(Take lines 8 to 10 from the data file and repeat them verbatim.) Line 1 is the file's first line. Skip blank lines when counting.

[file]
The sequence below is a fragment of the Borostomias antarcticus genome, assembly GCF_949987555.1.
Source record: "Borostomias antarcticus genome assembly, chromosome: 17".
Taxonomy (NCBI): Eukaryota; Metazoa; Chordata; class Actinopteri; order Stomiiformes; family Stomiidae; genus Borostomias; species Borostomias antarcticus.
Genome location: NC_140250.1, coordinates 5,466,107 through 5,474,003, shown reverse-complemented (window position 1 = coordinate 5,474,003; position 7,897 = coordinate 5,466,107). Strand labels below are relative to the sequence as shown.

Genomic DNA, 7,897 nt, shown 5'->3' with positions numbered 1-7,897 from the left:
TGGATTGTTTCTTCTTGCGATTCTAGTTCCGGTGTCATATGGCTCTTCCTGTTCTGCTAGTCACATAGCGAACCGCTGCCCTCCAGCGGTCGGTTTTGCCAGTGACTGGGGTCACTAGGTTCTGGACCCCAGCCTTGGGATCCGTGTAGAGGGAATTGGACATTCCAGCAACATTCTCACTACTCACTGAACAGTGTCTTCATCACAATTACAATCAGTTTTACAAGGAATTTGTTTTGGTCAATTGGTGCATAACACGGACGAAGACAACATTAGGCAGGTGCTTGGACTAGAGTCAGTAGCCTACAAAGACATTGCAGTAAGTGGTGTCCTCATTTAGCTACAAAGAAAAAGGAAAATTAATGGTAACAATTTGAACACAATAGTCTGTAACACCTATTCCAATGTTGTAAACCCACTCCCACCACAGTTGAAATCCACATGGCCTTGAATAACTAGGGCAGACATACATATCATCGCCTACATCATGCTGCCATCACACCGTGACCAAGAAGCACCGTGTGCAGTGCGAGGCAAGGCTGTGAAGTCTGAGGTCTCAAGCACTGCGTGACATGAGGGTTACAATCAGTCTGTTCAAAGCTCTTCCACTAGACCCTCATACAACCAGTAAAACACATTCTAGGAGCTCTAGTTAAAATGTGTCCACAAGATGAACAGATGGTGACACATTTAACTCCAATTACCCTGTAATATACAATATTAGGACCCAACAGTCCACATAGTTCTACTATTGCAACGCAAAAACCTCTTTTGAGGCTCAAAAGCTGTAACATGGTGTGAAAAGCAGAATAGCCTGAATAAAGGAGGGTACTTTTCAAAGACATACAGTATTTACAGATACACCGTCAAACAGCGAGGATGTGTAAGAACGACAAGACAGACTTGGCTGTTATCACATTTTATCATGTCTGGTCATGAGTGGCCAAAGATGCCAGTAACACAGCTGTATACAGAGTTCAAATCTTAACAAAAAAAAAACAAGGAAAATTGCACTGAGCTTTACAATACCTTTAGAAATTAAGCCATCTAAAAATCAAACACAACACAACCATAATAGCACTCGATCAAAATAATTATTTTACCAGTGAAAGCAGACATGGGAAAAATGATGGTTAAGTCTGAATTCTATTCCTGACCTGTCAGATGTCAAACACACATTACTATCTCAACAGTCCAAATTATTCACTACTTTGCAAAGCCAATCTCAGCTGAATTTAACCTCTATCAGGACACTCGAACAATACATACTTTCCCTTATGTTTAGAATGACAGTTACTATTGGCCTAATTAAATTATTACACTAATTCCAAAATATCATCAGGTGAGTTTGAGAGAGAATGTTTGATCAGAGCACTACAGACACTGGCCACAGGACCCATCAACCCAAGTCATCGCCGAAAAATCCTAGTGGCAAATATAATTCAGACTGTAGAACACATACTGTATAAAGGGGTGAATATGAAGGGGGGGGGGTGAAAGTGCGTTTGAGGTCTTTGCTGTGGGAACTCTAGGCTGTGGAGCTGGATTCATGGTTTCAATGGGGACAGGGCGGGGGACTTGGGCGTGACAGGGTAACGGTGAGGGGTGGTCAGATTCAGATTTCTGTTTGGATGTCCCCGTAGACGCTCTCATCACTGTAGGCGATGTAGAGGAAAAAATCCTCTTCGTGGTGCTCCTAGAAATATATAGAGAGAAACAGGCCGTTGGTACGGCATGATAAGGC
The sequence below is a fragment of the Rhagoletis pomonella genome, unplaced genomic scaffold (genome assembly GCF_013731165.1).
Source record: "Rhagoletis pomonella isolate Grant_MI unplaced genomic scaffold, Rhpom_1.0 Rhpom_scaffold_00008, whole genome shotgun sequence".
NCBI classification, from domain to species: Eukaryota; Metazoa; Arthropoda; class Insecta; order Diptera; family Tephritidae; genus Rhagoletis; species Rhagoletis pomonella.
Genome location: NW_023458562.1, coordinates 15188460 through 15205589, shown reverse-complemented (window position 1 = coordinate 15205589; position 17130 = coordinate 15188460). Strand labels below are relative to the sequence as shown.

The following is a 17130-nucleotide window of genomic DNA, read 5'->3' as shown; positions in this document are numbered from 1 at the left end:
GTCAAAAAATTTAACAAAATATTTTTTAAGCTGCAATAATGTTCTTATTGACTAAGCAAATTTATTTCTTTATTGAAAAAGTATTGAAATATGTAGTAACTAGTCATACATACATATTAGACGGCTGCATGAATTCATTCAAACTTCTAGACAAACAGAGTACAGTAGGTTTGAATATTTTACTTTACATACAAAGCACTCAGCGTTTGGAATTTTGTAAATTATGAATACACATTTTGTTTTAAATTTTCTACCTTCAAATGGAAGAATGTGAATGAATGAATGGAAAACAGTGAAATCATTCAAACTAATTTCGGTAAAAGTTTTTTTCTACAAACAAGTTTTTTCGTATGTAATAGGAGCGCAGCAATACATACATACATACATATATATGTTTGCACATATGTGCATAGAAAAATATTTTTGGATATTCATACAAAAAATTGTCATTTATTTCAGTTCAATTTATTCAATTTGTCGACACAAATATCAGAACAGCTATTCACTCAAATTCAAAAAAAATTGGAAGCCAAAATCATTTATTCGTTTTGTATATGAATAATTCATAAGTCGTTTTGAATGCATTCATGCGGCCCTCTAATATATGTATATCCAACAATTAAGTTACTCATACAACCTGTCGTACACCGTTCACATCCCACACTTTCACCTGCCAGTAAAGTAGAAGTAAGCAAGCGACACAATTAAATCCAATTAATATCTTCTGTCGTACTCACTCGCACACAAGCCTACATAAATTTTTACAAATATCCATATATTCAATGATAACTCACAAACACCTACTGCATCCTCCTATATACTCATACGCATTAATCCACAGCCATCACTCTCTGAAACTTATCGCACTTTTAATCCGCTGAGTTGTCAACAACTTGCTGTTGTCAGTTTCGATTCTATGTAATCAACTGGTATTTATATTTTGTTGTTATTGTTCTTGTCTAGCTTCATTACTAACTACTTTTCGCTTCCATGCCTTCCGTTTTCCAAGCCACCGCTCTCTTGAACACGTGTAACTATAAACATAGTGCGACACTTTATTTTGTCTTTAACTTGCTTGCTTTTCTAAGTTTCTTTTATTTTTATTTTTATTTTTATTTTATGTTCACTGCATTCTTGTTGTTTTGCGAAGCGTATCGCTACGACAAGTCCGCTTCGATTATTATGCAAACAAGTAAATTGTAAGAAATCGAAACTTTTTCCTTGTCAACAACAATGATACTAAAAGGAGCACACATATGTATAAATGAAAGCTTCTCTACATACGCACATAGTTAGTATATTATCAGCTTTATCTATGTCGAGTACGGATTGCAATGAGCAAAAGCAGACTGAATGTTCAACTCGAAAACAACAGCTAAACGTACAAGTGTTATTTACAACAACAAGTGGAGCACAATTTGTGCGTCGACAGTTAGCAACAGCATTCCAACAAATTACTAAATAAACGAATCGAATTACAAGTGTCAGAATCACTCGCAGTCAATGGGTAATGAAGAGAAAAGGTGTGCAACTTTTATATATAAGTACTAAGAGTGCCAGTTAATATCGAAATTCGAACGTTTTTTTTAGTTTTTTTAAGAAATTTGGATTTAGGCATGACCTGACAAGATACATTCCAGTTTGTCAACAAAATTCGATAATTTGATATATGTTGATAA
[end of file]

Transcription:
Source record: "Rhagoletis pomonella isolate Grant_MI unplaced genomic scaffold, Rhpom_1.0 Rhpom_scaffold_00008, whole genome shotgun sequence".
NCBI classification, from domain to species: Eukaryota; Metazoa; Arthropoda; class Insecta; order Diptera; family Tephritidae; genus Rhagoletis; species Rhagoletis pomonella.
Genome location: NW_023458562.1, coordinates 15188460 through 15205589, shown reverse-complemented (window position 1 = coordinate 15205589; position 17130 = coordinate 15188460). Strand labels below are relative to the sequence as shown.